As the saying goes, a man’s home is his castle. And like castles some houses are passed down from generation to generation. However, the fact that you own something doesn’t necessarily mean that it can’t be taken away from you. When big multi-nationals come calling they’re often not asking but telling. There are struggles taking place over land rights all around the world, not just in developing countries. Ireland is a prime example.
The Industrial Development Authority (IDA) Ireland’s main aim is to encourage investment into Ireland from foreign-owned companies. The Irish parliament is so focussed on attracting overseas corporations that it is prepared to do pretty much anything. Thomas Reid lives on a 17th century farm which has been in his family’s hands for hundreds of years. Intel, the U.S. microchip manufacturer, have a factory next door and are keen to expand. They’re intent on taking his land but Thomas has no intention of selling.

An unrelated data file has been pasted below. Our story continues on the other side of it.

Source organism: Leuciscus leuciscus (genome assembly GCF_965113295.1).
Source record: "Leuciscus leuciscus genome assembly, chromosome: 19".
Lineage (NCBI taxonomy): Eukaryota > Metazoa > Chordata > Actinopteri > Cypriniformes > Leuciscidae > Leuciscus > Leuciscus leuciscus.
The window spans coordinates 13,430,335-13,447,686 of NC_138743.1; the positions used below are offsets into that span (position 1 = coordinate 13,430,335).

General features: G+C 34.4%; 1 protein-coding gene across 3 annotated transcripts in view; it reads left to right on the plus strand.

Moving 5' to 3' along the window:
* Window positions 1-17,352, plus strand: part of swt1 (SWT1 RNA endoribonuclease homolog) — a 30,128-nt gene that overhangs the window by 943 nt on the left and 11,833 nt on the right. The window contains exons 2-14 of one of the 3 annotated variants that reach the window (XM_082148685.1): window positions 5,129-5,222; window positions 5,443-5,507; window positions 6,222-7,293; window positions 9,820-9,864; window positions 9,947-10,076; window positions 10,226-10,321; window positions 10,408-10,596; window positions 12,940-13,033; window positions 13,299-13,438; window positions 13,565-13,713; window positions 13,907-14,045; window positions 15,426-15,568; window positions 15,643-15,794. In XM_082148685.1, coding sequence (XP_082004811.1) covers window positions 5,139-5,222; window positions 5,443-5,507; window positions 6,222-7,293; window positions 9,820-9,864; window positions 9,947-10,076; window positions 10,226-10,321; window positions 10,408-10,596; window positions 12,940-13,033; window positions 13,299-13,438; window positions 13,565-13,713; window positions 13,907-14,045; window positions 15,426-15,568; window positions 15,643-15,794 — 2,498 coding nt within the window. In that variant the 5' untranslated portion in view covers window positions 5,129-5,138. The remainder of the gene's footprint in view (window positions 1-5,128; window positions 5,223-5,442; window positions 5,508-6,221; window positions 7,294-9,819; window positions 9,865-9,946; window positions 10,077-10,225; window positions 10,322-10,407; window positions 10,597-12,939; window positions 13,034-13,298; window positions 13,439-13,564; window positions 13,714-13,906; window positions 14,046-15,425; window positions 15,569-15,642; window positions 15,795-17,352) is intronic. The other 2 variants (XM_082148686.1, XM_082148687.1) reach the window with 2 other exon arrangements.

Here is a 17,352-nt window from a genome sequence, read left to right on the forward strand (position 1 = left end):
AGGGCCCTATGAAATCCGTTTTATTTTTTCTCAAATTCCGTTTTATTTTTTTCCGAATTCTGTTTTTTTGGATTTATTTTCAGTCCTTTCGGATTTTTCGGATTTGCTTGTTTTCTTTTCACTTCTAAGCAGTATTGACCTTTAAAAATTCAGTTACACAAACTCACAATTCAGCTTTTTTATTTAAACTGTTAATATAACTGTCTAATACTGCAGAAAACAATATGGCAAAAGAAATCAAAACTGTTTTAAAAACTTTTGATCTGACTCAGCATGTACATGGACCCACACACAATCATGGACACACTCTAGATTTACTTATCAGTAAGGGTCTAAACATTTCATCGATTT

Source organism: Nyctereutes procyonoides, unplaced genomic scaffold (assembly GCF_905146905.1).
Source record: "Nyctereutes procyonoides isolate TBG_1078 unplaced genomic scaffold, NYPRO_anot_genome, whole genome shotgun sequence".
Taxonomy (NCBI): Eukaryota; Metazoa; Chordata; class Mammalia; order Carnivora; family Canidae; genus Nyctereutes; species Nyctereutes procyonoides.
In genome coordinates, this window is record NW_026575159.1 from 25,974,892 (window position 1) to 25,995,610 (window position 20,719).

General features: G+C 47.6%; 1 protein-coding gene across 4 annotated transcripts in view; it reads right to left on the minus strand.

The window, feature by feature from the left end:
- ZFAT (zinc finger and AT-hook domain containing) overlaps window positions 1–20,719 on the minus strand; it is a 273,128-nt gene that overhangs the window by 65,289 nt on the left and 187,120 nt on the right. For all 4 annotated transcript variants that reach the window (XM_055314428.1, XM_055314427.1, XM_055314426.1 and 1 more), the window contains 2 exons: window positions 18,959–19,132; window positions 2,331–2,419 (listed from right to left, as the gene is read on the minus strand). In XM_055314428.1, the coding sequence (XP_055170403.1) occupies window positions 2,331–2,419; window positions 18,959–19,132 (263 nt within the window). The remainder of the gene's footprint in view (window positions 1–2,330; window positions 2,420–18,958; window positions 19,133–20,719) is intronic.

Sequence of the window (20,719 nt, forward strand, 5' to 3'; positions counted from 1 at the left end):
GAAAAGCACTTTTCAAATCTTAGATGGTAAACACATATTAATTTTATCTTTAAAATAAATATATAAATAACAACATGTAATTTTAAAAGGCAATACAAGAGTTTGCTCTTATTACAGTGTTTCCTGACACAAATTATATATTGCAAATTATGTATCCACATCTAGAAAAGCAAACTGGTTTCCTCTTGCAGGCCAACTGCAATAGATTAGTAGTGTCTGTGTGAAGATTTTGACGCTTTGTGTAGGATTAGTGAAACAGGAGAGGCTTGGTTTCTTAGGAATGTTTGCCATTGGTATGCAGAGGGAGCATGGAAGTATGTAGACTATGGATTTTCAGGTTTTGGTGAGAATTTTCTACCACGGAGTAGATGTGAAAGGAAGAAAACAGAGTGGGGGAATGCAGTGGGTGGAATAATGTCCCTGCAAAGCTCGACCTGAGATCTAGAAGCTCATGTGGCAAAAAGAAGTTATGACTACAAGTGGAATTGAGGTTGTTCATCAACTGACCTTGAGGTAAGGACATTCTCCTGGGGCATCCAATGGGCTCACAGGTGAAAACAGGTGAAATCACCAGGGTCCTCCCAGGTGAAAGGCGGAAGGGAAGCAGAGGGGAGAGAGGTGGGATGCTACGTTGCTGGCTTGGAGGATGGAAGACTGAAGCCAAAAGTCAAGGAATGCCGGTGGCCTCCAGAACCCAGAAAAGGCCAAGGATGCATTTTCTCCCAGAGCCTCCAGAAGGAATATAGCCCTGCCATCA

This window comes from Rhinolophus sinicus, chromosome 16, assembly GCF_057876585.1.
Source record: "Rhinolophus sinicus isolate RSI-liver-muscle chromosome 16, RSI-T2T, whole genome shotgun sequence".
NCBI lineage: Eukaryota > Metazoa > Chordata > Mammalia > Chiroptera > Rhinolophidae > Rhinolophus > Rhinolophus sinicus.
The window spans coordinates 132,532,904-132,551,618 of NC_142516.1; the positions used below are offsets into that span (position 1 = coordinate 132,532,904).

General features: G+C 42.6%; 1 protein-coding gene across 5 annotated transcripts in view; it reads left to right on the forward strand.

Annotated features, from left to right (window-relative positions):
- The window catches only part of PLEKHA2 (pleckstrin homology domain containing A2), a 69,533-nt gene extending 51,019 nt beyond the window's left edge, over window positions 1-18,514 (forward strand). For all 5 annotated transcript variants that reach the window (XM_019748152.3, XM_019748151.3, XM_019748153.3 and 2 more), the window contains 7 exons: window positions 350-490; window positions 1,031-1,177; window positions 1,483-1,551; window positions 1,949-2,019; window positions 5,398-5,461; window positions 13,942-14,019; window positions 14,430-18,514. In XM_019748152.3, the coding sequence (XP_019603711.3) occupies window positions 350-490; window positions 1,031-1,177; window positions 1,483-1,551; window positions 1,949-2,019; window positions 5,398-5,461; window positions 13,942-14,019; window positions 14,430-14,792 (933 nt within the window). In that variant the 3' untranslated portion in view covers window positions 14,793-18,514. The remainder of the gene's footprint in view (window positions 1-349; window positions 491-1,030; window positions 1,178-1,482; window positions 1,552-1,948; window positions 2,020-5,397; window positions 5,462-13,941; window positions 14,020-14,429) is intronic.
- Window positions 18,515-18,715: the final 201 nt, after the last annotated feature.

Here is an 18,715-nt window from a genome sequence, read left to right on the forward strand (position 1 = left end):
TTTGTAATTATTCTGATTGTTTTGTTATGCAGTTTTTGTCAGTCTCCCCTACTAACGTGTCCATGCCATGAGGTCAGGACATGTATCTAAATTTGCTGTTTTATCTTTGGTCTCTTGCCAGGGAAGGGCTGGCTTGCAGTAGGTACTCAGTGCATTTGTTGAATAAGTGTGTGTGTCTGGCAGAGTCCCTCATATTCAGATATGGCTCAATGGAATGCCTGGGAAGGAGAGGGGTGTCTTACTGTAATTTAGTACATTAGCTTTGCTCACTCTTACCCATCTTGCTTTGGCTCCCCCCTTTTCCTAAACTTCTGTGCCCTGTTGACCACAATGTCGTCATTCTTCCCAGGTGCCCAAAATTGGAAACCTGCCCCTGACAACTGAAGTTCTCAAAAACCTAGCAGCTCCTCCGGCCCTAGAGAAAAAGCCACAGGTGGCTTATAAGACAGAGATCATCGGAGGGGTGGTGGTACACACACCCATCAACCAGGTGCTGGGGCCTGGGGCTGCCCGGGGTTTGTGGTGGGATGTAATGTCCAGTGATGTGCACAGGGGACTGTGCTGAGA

The Lonely Battle of Thomas Reid follows the Irishman as he does battle with the conglomerate. Using reconstructions of the court case, background radio interviews and following Thomas on his daily routine, director Feargal Ward tells the tale of his resistance. He’s a unique character, but what makes it such a hypnotic and mesmerising documentary is the way it’s so delicately constructed. It’s almost a hallucinatory experience. The Lonely Battle of Thomas Reid is a wonderful film which weaves a modern David versus Goliath fable in such an extraordinary way.
The UK premiere of The Lonely Battle of Thomas Reid takes place at Sheffield Doc/Fest on June 8. It also screens on June 11.